Raytheon competes with Blackwater for contracts from Pentagon

Next Test for Blackwater

Can Firm Get New PentagonWork After Iraq Incident?

By AUGUST COLENovember 13, 2007; Page A6
A Defense Department contract involving antidrug training missions may test the durability of the political controversy over Blackwater Worldwide's security work in Iraq.
The Moyock, N.C., company, which was involved in a September shooting in Baghdad that left 17 Iraqis dead, is one of five military contractors competing for as much as $15 billion over five years to help fight a narcotics trade that the government says finances terrorist groups.

Also competing for contracts from the Pentagon's Counter Narcoterrorism Technology Program Office are military-industry giants Raytheon Co., Lockheed Martin Corp. and Northrop Grumman Corp., as well as Arinc Inc., a smaller aerospace and technology contractor.
The contracts are expected to be awarded as the need arises, so the Pentagon's level of concern about employing Blackwater will likely be measured over time and by whether the company wins leading roles or is shut out.

Companies competing for the work might be called on to develop detection or surveillance technology; train U.S. and foreign forces; or provide logistics, communications and information-technology systems, among other areas.

Blackwater faces the question of whether it is too tainted to be tapped for such work, even though the contract doesn't involve the kind of security detail that it performs in Iraq. The Sept. 16 shooting in Baghdad strained relations between Washington and the Iraqi government, which alleged that the shooting was unnecessary.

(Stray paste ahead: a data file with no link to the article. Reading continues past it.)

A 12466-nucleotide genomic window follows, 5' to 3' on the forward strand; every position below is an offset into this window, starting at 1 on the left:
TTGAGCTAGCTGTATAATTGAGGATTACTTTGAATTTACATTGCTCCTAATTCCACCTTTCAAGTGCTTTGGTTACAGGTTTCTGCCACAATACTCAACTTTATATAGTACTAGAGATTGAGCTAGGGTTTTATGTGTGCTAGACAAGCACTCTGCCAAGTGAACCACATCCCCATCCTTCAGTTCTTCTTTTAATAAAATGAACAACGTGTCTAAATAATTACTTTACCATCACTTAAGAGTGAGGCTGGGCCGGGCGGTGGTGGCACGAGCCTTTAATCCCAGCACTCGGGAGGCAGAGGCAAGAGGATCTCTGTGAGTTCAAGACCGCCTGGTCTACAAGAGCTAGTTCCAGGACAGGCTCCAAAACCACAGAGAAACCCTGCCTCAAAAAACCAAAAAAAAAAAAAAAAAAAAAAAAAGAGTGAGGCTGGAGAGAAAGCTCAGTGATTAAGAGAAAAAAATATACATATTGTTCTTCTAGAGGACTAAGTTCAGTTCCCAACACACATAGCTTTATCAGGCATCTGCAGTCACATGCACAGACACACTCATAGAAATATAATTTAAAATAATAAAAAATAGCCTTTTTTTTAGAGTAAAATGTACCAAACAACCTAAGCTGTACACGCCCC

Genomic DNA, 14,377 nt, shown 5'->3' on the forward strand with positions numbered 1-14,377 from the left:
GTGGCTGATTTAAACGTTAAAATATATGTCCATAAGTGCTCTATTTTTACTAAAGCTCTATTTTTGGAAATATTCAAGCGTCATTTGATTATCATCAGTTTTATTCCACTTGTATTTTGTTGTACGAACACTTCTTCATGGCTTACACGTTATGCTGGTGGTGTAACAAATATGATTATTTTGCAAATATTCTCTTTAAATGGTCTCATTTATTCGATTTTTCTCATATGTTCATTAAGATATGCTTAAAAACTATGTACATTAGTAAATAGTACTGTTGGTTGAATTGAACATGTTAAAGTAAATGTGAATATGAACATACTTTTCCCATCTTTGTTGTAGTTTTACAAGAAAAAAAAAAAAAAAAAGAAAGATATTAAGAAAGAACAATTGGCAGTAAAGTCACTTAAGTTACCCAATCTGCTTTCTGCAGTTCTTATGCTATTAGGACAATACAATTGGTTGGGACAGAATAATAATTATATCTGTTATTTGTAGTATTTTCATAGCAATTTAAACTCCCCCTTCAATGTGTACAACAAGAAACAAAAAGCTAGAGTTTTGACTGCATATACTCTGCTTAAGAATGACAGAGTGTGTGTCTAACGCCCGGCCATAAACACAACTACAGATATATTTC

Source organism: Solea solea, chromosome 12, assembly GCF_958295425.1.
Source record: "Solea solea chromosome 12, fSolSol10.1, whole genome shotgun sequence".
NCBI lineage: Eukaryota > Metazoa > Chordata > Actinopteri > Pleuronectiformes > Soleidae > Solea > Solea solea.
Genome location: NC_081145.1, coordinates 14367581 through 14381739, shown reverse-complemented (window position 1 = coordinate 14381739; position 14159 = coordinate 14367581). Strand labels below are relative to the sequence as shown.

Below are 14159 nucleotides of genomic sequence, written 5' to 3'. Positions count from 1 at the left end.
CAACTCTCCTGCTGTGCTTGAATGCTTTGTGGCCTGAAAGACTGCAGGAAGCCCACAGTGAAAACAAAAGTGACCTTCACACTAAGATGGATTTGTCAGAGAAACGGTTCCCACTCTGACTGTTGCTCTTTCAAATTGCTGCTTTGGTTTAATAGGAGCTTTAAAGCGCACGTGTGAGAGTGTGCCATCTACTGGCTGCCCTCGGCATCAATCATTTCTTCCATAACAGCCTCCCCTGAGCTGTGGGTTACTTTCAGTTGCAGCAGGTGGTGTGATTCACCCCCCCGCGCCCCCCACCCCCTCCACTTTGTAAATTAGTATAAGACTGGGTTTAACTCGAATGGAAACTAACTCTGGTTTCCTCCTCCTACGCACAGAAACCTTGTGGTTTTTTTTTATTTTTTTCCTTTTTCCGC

The company, formerly known as Blackwater USA, maintains that its ability to win additional government business hasn't been affected by scrutiny from Congress, the State Department and the Justice Department. Blackwater spokeswoman Anne Tyrrell said customers have "confidence in our ability to perform in a capable and professional manner."
Peter Singer, a senior fellow at the Brookings Institution in Washington, said Blackwater's troubles are not a "death knell," for the company but said: "This extremely public kind of controversy certainly isn't of much help in winning contracts."

Last week, Sen. Bernie Sanders, a Vermont independent who caucuses with Democrats, and Democratic Rep. Jan Schakowsky of Illinois introduced the "Stop Outsourcing Security Act," which would halt the government's practice of using companies such as Blackwater to provide private security for U.S. diplomats in Iraq.

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